Julia Nunnally Duncan will be a featured author at the McDowell County 2017 Local Author Festival at the Marion Community Building in downtown Marion on Saturday, June 17 from 10-3. The event is sponsored by the McDowell County Public Library and is free and open to the public.See More
Jun 6
Short-short Stories & Riddles posted a blog post

Mom's has-been groove in ghost-boy novel

Marcus, in Gail Godwin’s new novel, Grief Cottage, recalls his friendship with Wheezer, whom he’d once beaten up at school because Wheezer had exposed Marcus’ shameful secret about his mom.  Now Marcus, age 10, is an orphan.  His dad has always been unknown to him; and his mom has just died in a car accident. Relocated to his aunt’s beach house, Marcus, despite the safety of the place, finds himself in trouble. He’s communicating with a ghost.  He’s having dreams about a non-existent older…See More
Jun 3
City Lights Bookstore posted events
Jun 1
City Lights Bookstore posted an event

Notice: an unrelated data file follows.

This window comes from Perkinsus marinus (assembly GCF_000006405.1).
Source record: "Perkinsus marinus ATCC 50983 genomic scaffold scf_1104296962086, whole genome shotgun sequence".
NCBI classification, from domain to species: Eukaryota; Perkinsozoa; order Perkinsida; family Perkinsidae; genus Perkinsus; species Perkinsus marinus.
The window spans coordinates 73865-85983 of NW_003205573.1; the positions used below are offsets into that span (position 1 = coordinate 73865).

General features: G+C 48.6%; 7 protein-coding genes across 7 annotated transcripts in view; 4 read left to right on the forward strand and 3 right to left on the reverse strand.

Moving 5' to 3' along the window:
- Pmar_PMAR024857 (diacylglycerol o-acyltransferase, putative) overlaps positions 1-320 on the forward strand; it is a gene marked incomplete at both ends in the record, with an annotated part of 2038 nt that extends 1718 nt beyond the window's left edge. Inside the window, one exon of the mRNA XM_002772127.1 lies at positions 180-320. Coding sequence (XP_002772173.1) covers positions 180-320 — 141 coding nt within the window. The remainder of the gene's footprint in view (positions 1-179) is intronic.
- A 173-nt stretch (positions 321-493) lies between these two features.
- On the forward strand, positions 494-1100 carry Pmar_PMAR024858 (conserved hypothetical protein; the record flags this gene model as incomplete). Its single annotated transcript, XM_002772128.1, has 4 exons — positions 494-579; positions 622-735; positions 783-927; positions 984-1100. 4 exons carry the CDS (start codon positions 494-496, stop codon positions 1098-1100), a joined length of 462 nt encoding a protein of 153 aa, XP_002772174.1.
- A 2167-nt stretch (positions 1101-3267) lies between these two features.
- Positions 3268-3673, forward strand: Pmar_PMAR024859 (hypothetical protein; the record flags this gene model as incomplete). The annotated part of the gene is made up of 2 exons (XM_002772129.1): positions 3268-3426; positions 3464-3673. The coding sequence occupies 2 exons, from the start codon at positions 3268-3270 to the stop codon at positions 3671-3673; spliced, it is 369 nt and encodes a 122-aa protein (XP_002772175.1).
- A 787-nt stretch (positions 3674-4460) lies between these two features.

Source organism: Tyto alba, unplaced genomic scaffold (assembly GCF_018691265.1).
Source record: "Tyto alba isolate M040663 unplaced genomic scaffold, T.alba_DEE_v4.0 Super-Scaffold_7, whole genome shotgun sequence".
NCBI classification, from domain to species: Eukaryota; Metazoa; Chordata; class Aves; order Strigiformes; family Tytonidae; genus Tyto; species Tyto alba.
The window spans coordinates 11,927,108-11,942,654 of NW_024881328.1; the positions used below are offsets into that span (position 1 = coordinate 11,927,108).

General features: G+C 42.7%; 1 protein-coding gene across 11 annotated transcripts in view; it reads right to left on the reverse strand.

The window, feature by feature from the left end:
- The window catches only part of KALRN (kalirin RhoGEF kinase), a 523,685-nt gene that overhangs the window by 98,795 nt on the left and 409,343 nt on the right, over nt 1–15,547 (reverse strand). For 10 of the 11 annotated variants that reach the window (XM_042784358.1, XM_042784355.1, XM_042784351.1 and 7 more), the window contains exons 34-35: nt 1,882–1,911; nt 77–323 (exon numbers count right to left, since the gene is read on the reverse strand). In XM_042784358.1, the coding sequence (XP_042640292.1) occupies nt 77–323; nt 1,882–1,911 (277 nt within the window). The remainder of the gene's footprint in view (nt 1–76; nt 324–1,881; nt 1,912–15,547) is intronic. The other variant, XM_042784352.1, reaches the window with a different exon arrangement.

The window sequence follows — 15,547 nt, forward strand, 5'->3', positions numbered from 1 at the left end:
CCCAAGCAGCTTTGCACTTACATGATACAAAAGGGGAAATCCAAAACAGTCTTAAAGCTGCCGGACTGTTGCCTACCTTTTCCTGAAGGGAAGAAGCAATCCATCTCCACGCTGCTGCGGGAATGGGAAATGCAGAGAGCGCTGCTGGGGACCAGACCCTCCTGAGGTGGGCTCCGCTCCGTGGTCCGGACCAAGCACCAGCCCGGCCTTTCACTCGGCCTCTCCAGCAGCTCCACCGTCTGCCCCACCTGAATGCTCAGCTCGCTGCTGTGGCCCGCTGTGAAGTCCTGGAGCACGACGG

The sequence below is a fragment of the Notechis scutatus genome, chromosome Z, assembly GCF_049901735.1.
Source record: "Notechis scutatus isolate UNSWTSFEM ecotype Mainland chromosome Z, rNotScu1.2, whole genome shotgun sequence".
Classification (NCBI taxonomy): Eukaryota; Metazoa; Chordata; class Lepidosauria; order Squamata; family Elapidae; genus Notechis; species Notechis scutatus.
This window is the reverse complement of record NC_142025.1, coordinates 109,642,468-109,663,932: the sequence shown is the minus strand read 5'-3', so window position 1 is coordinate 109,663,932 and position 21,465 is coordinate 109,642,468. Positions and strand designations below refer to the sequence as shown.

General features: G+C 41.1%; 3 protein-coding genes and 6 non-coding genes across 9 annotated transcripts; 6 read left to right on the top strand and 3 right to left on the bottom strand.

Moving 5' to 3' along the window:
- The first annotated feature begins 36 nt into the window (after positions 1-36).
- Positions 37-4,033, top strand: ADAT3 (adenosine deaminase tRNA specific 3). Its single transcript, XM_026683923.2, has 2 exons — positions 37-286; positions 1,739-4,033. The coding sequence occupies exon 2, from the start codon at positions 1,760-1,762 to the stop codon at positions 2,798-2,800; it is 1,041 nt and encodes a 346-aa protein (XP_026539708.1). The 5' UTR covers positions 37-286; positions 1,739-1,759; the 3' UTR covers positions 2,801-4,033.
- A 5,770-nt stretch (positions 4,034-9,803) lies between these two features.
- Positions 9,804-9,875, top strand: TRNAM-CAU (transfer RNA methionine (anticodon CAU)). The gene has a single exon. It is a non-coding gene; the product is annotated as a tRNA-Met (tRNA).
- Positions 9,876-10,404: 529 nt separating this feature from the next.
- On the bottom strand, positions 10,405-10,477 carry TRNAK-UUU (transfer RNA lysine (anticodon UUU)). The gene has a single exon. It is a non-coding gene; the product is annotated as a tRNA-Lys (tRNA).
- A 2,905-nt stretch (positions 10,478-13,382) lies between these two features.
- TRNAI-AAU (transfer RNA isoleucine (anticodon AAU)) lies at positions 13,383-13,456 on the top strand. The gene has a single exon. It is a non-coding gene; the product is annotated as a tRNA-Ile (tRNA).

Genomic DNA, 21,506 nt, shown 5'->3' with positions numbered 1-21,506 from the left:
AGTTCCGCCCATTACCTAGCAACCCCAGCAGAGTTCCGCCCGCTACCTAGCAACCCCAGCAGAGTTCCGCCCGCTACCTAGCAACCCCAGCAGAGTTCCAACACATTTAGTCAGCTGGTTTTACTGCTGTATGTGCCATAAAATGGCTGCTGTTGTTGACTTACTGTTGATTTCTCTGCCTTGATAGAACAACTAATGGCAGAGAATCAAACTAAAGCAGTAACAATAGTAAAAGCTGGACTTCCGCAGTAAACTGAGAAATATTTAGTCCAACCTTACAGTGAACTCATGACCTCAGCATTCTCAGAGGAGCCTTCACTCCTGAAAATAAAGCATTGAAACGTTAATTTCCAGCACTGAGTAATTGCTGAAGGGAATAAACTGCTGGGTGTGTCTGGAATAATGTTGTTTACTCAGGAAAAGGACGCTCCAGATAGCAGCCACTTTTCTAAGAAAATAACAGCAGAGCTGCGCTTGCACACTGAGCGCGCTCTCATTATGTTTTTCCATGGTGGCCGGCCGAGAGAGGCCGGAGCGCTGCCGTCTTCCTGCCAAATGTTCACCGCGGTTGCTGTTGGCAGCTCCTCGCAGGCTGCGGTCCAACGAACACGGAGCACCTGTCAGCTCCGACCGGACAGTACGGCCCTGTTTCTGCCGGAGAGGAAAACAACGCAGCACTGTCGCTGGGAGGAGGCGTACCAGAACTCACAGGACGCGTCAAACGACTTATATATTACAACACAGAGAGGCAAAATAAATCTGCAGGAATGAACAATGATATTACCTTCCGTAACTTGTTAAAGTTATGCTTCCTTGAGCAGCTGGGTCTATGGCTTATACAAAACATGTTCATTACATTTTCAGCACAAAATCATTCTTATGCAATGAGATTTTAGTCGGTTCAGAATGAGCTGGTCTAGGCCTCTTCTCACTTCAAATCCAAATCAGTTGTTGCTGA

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Art of Awakening Shamanic Consciousness at City Lights Bookstore

July 28, 2017 from 6:30pm to 8pm
Linda Star Wolf will visit City Lights Bookstore on Friday, July 28th at 6:30 p.m. She will present her new book, Soul Whispering: The Art of Awakening Shamanic Consciousness.  Master Shamanic Breathwork Practitioner, Nita Gage co-wrote the book with Linda Star Wolf. The authors explore how the art of Soul Whispering can help each of us understand why we experience our lives the way we do and shift from healing our wounds to embracing the process of transformation. This is a powerful new…See More